California opens Shanghai trade office

Updated: 2013-04-15 10:51

By Yu Ran in Shanghai (China Daily)

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California opens Shanghai trade office

California Governor Jerry Brown (center), with his wife Anne Brown (left), unveils the emblem for the California-China Office of Trade and Investment, with Hu Wenjun (right), deputy director of Shanghai Municipal Commission of Commerce, during the official opening ceremony on Friday in Shanghai. AP Photo

California has reopened a trade office in Shanghai after a 10-year hiatus as the US state tries to attract more investment from China and find opportunities in the world's second-biggest economy.

"We have much to contribute to China, including banking, high-tech, environmental products, and we have much to collaborate on with China in another way, as China is developing rapidly with a great amount of capital available," Governor Jerry Brown said at Friday's official dedication of the California-China Office of Trade and Investment in Shanghai.

Trade between the United States and China increased by more than 300 percent since the latter joined the World Trade Organization in 2001. The countries are each other's second-largest trading partner, with total trade between them exceeding $530 billion worth of goods and services last year.

The new office is a public-private initiative of the state government; the Bay Area Council, a group of business leaders in Northern California; and numerous California companies to promote trade and investment between America's most populous state and China.

"The office will work to connect Chinese investors with the right combination of business concierge services to optimize the client's opportunities in California," said Jim Wunderman, president and CEO of the Bay Area Council.

He said that with China's total foreign direct investment forecast to reach $2 trillion by 2020, a re-established presence in the country will help California capture a substantial chunk.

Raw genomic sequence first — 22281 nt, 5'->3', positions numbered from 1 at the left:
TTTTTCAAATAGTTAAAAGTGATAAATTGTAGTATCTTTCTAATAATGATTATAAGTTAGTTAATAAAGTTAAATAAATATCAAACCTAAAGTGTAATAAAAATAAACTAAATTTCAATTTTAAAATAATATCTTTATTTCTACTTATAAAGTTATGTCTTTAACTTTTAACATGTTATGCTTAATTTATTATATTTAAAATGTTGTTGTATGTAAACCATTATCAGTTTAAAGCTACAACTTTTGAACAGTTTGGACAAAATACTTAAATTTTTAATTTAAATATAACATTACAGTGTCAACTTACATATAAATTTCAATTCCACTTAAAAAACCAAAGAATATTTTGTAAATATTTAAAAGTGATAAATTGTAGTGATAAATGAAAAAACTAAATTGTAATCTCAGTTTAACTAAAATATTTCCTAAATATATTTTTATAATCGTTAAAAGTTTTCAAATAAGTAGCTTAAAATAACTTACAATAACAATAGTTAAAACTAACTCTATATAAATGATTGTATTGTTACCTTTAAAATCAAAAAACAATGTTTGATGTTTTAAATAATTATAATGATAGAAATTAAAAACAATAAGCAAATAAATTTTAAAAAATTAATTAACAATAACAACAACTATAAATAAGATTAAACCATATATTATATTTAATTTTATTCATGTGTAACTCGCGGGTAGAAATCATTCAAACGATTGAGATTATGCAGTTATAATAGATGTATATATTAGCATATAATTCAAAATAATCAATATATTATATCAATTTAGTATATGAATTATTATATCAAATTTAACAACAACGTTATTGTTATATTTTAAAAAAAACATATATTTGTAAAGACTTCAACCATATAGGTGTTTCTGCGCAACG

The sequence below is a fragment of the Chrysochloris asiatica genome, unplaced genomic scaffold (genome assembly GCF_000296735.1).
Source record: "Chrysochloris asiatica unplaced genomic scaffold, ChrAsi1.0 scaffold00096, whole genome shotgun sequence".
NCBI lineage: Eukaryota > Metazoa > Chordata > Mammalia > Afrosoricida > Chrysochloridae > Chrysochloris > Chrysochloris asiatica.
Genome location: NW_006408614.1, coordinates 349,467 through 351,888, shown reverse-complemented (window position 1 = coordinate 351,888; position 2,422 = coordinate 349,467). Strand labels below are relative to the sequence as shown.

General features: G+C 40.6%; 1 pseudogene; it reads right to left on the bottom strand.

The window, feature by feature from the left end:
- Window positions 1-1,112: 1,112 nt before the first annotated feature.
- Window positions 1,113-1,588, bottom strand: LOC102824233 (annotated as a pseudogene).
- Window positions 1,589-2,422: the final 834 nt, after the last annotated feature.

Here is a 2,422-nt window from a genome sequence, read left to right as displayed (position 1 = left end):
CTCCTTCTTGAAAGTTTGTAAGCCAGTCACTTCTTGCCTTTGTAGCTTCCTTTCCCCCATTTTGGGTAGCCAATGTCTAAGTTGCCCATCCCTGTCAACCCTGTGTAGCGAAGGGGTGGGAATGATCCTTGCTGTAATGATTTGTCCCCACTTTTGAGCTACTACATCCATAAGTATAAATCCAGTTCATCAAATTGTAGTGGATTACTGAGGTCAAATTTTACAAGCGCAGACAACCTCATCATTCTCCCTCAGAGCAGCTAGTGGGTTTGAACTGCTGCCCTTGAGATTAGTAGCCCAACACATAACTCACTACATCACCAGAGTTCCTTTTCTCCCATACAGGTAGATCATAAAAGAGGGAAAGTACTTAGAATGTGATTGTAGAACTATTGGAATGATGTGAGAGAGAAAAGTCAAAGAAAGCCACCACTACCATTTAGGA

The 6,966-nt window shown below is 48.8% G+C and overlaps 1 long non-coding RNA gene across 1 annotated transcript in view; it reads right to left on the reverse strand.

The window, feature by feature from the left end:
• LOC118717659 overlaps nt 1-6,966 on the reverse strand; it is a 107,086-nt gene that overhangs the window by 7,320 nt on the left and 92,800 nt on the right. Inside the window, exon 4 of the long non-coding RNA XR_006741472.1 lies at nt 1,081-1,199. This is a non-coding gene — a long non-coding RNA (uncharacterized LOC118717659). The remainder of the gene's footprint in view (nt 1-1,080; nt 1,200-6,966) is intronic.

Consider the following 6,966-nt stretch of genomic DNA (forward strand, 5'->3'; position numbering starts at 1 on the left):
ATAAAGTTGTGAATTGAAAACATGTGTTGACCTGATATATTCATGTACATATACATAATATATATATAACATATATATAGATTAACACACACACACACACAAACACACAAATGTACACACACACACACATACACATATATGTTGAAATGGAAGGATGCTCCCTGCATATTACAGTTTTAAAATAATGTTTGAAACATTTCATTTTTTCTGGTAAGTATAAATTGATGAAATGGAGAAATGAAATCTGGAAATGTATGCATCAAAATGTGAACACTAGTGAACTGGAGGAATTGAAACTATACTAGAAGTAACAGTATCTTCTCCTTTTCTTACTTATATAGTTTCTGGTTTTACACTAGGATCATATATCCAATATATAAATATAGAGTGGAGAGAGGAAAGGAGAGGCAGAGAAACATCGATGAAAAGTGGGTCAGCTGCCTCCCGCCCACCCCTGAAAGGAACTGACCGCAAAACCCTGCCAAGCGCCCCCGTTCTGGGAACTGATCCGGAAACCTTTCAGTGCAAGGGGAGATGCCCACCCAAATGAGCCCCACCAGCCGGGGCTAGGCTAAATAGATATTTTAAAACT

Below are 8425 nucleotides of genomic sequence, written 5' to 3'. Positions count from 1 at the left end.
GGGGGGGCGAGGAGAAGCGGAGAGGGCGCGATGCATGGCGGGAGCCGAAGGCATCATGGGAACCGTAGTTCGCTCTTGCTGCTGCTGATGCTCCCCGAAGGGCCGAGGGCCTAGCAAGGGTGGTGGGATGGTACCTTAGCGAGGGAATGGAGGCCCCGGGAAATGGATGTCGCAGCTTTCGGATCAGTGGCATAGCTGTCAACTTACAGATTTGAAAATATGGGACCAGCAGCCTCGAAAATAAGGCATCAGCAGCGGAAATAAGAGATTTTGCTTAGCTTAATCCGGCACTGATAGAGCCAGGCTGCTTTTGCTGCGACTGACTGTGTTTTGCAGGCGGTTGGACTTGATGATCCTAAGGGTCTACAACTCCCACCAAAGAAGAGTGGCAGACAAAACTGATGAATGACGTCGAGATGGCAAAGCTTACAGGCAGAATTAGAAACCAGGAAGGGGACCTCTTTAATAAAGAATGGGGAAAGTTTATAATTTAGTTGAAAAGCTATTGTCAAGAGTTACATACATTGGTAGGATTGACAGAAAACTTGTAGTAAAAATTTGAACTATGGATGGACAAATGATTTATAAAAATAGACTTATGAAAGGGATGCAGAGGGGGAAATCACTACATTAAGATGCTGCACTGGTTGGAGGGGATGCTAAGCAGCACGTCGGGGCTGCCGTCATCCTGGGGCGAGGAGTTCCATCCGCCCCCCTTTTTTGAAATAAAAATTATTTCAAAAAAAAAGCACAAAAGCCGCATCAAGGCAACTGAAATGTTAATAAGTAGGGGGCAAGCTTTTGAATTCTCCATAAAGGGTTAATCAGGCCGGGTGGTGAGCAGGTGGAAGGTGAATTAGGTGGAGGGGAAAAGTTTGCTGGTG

The state closed its foreign trade offices, including those in China, in 2003.

Brown said Shanghai was chosen as the site for the new office because of the city's position as a financial hub in China. It was also the first sister city for a California municipality in a program between China and the US.

After Friday's dedication ceremony, four deals worth nearly $300 million were signed between Chinese and California companies - in pharmaceuticals, technology, renewable energy, and university-based funding for innovation. On Wednesday, the first day of the governor's weeklong visit, a $1.5 billion China-California investment partnership was announced.

"I want to promote climate-change technologies, renewable energy, building and plants efficiency, low-carbon fuel from California to China with more collaborations in the future," Brown said.

California in the 1970s imposed what are considered the strictest energy-efficiency standards in the US for buildings and appliances. Through those programs and the use of renewable forms of energy such as wind and solar power, the state has saved $50 billion and 23 percent of the electricity that would otherwise have been consumed.

"We are pioneers in energy-saving and renewable energy by making California the only state that has a law that 33 percent of our electricity will come from renewable resources by 2020," Brown said in Shanghai.

He pointed out that California has a goal to have 1 million electric cars on the road by 2025. This is expected to require the participation of Chinese companies in producing more-efficient batteries to increase the cars' popularity.

To introduce California's advanced practices in sustainable urban planning to China, a forum on Saturday addressed the construction of low-carbon-impact cities in China.

"Governor Brown suggested to revive our cities and save resources by promoting mass transit for people to take instead of driving to work, which also will avoid diseases caused by the pollution," Matthew Rodriquez, California's secretary of environmental protection, said at the forum.

"It is time to apply cutting-edge scientific thought about what makes cities successful and to re-examine our cities in light of this most recent understanding, while China has the resources and vision to leapfrog the rest of the world and create the best cities of the future," Peter Calthorpe, principal of Berkeley-based urban-planning firm Calthorpe Associates said in a speech at the forum.

He also said that in Chinese cities, zoning to create transit-focused districts and mixed-use development would benefit pedestrians, bicyclists and public transport users while helping China solve seemingly intractable urban-growth challenges.